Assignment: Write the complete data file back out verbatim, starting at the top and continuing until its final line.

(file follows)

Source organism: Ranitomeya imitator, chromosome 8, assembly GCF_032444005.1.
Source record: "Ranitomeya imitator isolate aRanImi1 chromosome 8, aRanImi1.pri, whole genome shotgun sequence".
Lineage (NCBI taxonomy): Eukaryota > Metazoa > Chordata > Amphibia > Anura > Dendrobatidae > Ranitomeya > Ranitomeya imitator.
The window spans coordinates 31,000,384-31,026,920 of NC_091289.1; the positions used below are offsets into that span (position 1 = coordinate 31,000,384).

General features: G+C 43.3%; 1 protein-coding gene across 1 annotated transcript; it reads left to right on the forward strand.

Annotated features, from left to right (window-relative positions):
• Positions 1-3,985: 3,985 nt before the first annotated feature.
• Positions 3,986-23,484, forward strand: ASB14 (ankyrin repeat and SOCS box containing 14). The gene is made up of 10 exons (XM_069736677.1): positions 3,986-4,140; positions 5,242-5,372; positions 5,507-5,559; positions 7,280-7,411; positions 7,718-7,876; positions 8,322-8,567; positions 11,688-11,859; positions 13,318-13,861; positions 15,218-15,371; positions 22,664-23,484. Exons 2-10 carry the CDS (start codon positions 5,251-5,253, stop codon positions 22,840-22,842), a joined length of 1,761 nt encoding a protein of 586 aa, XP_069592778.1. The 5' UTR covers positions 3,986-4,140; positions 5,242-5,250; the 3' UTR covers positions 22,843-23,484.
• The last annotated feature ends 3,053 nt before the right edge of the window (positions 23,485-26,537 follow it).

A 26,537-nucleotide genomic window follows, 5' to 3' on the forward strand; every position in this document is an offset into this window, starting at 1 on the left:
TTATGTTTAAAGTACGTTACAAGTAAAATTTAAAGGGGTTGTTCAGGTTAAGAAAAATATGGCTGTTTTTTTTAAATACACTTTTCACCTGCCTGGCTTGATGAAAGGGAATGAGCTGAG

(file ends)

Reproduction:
Source organism: Ranitomeya imitator, chromosome 8, assembly GCF_032444005.1.
Source record: "Ranitomeya imitator isolate aRanImi1 chromosome 8, aRanImi1.pri, whole genome shotgun sequence".
Lineage (NCBI taxonomy): Eukaryota > Metazoa > Chordata > Amphibia > Anura > Dendrobatidae > Ranitomeya > Ranitomeya imitator.
The window spans coordinates 31,000,384-31,026,920 of NC_091289.1; the positions used below are offsets into that span (position 1 = coordinate 31,000,384).

General features: G+C 43.3%; 1 protein-coding gene across 1 annotated transcript; it reads left to right on the forward strand.

Annotated features, from left to right (window-relative positions):
• Positions 1-3,985: 3,985 nt before the first annotated feature.
• Positions 3,986-23,484, forward strand: ASB14 (ankyrin repeat and SOCS box containing 14). The gene is made up of 10 exons (XM_069736677.1): positions 3,986-4,140; positions 5,242-5,372; positions 5,507-5,559; positions 7,280-7,411; positions 7,718-7,876; positions 8,322-8,567; positions 11,688-11,859; positions 13,318-13,861; positions 15,218-15,371; positions 22,664-23,484. Exons 2-10 carry the CDS (start codon positions 5,251-5,253, stop codon positions 22,840-22,842), a joined length of 1,761 nt encoding a protein of 586 aa, XP_069592778.1. The 5' UTR covers positions 3,986-4,140; positions 5,242-5,250; the 3' UTR covers positions 22,843-23,484.
• The last annotated feature ends 3,053 nt before the right edge of the window (positions 23,485-26,537 follow it).

A 26,537-nucleotide genomic window follows, 5' to 3' on the forward strand; every position in this document is an offset into this window, starting at 1 on the left:
TTATGTTTAAAGTACGTTACAAGTAAAATTTAAAGGGGTTGTTCAGGTTAAGAAAAATATGGCTGTTTTTTTTAAATACACTTTTCACCTGCCTGGCTTGATGAAAGGGAATGAGCTGAG